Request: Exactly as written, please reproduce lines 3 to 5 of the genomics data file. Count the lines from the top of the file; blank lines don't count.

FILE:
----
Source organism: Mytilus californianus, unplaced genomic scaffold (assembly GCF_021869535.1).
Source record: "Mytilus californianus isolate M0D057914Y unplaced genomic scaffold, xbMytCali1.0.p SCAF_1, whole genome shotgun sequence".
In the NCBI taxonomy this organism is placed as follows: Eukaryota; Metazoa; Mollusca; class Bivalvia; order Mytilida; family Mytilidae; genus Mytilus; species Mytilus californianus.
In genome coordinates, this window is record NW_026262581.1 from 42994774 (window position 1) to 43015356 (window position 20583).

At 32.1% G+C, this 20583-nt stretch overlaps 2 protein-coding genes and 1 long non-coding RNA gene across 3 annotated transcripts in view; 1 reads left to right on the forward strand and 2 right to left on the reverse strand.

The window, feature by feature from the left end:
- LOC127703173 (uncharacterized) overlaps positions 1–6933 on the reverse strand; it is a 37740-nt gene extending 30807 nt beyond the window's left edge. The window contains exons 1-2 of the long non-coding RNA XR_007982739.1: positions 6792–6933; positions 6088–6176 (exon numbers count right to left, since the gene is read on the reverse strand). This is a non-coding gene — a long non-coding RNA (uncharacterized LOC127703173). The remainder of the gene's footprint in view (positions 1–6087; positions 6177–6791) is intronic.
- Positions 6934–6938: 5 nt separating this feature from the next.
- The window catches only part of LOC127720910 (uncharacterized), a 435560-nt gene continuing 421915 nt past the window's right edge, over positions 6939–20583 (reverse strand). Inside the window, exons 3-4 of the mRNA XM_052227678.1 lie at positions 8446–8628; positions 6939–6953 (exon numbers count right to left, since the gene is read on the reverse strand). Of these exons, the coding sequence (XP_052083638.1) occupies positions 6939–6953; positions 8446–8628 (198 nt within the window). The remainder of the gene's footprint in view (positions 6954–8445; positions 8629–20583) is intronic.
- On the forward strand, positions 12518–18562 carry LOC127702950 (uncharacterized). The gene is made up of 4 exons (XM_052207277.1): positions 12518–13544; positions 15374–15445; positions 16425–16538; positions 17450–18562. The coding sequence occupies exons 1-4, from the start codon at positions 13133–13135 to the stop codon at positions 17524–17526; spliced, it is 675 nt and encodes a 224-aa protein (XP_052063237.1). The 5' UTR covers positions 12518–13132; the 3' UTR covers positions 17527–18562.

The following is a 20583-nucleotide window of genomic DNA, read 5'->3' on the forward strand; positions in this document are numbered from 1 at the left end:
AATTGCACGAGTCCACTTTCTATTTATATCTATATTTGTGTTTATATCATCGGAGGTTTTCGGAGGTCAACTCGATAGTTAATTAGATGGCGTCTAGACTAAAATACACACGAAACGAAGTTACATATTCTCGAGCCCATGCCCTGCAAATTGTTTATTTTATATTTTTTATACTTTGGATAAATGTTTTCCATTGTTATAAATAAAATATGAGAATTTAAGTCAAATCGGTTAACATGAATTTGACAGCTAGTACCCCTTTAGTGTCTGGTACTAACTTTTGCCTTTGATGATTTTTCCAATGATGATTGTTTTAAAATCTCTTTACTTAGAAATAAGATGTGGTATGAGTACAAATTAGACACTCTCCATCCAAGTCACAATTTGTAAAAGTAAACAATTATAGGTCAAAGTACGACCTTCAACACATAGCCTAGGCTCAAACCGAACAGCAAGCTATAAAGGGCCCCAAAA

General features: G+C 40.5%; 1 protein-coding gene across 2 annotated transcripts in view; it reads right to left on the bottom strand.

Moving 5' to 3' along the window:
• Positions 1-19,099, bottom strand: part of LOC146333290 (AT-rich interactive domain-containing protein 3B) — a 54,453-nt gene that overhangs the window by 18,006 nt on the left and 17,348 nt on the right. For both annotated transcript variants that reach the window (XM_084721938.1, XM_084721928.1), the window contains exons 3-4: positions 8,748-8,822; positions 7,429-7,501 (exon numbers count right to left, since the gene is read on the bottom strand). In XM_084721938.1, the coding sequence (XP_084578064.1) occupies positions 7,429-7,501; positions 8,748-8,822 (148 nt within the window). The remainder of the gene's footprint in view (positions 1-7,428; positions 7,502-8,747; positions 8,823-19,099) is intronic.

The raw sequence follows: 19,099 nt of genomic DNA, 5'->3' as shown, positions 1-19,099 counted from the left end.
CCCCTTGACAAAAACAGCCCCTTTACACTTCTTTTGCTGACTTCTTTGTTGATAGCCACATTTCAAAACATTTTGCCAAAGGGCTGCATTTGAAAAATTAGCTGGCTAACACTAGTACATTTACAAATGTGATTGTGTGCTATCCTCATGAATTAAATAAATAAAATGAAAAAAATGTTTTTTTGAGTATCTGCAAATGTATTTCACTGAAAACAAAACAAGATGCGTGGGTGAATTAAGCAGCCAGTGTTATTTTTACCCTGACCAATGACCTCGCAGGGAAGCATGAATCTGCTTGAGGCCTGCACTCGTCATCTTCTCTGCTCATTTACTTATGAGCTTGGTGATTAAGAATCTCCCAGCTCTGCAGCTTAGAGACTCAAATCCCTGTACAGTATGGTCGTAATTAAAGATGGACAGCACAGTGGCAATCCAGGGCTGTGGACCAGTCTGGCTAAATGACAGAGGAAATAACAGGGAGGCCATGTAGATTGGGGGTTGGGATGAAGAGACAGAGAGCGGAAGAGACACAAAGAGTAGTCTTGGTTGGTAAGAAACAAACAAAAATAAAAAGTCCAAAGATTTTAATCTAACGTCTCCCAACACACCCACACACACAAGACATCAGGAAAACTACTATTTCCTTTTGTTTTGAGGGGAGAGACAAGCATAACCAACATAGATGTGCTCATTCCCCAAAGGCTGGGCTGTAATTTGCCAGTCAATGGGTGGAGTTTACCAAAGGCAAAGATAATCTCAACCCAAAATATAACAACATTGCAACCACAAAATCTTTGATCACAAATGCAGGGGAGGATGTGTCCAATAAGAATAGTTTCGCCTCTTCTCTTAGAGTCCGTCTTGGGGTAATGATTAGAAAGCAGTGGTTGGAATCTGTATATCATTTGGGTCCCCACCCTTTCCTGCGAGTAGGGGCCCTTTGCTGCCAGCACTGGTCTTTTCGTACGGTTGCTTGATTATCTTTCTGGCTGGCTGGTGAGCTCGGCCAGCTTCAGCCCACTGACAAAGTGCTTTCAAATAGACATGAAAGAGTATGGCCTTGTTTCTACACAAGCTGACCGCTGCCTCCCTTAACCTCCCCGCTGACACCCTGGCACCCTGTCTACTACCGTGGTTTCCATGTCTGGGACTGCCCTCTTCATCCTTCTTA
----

In the NCBI taxonomy this organism is placed as follows: Eukaryota; Metazoa; Mollusca; class Bivalvia; order Mytilida; family Mytilidae; genus Mytilus; species Mytilus californianus.
In genome coordinates, this window is record NW_026262581.1 from 42994774 (window position 1) to 43015356 (window position 20583).

At 32.1% G+C, this 20583-nt stretch overlaps 2 protein-coding genes and 1 long non-coding RNA gene across 3 annotated transcripts in view; 1 reads left to right on the forward strand and 2 right to left on the reverse strand.